A legendary instrument whose sonorities reputedly have no equal anywhere, praised by musicians such as Liszt and Saint-Saëns, the Siena piano is surrounded by an aura of mystery due to its astonishing history.
Its soundboard was supposedly made of wooden pillars from the ancient Temple of Solomon in Israel. Stolen by German soldiers during World War II, it was discovered half buried in the sands of the African desert.
The instrument was saved from destruction in the nick of time and restored by an Israeli craftsman; subsequently it aroused enormous media attention before being largely forgotten.
This according to La légende du piano de Sienne: Récit instrumental by Florent Ploquin (Plouharnel: Menhir, 2017).
A small polygonal virginal built by Franciscus Bonafinis in 1585 was ingeniously converted to a tangent piano in 1717; this was accomplished simply by replacing its jacks with shorter slips of wood and moving its strings so that they lie directly over the jack slots, producing an instrument with struck rather than plucked strings whose sound varies in loudness with the force applied to the keys. The instrument is now at the Metropolitan Museum.
In 1940 Alexander Rose (1901–85, above) received a U.S. Patent for his Typatune, a toy piano with a QWERTY typewriter keyboard. He seems to have been destined to create this curious invention both through his vocation as a court stenographer and his choice of a wife—one Clara Berger, daughter of Samuel Israel Berger, a noted maker of toy typewriters.
World War II may have caused a moratorium on the Typatune’s manufacture, as the toy did not appear on the market until shortly before Christmas 1945, when it was widely advertised.
The purchaser of a Typatune also received a spiral-bound booklet showing which keys to press to produce a number of popular melodies. Two models have been identified—one in a red rexine case and one in an off-white wooden case, both with a collapsing carry-handle. A later development was the addition of a hinged lid to protect the keyboard. All versions carry the label Made in Switzerland.
This according to “Neither one thing nor the other: Alexander Rose’s Typatune” by Arthur W.J.G. Ord-Hume (The music box: An international journal of mechanical music CCVIII [summer 2017] pp. 48–50).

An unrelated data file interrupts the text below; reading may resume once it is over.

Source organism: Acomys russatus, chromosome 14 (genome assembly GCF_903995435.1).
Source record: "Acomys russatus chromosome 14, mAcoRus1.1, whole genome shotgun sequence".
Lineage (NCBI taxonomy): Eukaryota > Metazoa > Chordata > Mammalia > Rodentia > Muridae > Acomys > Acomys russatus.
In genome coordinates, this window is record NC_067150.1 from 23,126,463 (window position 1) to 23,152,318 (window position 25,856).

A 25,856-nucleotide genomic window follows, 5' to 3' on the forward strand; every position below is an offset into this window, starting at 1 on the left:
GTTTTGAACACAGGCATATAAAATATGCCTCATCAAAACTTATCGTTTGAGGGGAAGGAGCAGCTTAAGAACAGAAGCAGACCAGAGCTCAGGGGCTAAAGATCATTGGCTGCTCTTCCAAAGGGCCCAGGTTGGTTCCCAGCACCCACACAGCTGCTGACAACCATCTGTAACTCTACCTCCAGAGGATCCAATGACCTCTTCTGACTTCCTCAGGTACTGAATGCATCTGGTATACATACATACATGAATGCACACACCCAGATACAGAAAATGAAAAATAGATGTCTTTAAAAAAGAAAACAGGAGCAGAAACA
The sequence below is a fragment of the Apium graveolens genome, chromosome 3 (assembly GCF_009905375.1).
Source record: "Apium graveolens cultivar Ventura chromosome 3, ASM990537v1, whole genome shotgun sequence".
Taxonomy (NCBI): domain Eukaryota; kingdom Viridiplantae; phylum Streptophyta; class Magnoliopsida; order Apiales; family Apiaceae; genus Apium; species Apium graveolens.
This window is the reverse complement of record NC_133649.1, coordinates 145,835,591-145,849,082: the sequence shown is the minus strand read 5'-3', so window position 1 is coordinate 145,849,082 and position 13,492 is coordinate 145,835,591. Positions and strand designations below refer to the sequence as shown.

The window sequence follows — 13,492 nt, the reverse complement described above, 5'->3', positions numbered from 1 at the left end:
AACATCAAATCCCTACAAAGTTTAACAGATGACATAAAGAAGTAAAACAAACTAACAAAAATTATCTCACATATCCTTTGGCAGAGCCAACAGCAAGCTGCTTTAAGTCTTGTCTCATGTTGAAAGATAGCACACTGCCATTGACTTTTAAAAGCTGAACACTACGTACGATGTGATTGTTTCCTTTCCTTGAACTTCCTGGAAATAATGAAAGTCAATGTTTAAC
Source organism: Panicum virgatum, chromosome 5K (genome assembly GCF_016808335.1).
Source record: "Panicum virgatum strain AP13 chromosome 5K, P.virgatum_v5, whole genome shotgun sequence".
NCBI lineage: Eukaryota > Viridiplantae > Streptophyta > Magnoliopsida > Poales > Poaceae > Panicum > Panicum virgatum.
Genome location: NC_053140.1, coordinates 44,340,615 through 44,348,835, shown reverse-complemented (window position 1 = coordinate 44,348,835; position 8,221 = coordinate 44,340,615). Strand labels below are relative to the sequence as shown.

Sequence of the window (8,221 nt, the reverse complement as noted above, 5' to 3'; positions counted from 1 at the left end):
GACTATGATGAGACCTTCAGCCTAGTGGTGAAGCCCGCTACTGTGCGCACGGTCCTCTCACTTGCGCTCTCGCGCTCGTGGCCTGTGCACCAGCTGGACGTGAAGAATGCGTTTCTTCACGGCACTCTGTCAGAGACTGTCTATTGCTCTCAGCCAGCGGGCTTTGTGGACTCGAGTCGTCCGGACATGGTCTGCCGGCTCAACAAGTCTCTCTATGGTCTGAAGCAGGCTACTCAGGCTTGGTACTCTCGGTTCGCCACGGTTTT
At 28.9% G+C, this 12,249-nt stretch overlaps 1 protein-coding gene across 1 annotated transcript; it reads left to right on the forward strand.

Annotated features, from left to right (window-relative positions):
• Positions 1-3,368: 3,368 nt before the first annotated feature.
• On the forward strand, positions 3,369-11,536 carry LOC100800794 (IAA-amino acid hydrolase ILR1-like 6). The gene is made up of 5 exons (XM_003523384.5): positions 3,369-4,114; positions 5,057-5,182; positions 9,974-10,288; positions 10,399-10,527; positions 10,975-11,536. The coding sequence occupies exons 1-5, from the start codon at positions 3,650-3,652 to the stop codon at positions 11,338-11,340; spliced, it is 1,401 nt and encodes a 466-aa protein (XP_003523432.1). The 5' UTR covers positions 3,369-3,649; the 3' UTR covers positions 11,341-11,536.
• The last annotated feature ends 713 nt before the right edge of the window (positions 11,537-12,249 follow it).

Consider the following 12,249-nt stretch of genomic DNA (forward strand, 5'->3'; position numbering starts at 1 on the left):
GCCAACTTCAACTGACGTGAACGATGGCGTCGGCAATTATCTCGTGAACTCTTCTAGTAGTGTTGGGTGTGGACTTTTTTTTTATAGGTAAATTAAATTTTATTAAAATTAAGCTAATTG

In designing his oval spinet, Bartolomeo Cristofori (1655–1731) sought to produce a relatively small instrument with long bass strings, two 8′ registers with a difference in timbre equal to that obtainable with a harpsichord, a symmetrical distribution of the tensions on the soundboard, and an aesthetically appealing and elegant appearance.
The longest string is placed in the center of the soundboard, while the strings move towards the acute in symmetrical alteration to the left and to the right; they therefore require a complicated action system for the movement of the key levers to be transmitted to the appropriate jacks.
All of the first register’s strings are arranged in order towards the back side, while the second register’s strings progress from the center towards the front side—it is the two registers, and not the sequence of notes, that are symmetrical with respect to the center. The selection of the registers is accomplished by sliding the keyboard, which activates a counter-lever system.
This according to “Bartolomeo Cristofori: La spinette ovali del 1690 / Bartolomeo Cristofori’s 1690 oval spinet” by Gabriele Rossi-Rognoni, an essay included in Bartolomeo Cristofori: La spinetta ovale del 1690—Studi e ricerche / The 1690 oval spinet—Study and research (Firenze: Ministero per i Beni e le Attività Culturali, 2002).
Above, a replica built by Tony Chinnery and Kerstin Schwarz. Below, a brief documentary on Cristofori and his instruments.
Technical drawings of instruments are of interest to instrument builders, organologists, and iconographers—they may also be useful for researchers working on performance practice, theory, or aesthetics. Technical drawings may also be found as freestanding publications issued by museums and collections to encourage reconstructions of the historical instruments that they own.
From 4 to 8 October 2021, The Barry S. Brook Center for Music Research and Documentation hosts the virtual conference Responses in Music to Climate Change. The event brings together scholars, performers, composers, and activists, with the goal of exchanging … Continue reading →
For it [the Walkman] permits the possibility…of imposing your soundscape on the surrounding aural environment and thereby domesticating the external world: for a moment, it can all be brought under the STOP/START, FAST FOWARD, PAUSE and REWIND buttons. –Iain Chambers, “The … Continue reading →
In 1947 Ella Fitzgerald, already an acclaimed singer of jazz standards, toured with Dizzy Gillespie, immersing herself in the new style known as bebop. Like Dizzy, Ella responded to bebop’s complex harmonies with an infallible ear, and easily translated its … Continue reading →
The American traditional song Go tell Aunt Rhody originated as a gavotte composed by Jean-Jacques Rousseau for his opera Le devin du village (1752). An English version of the opera was produced in London in 1766; subsequently the melody attracted … Continue reading →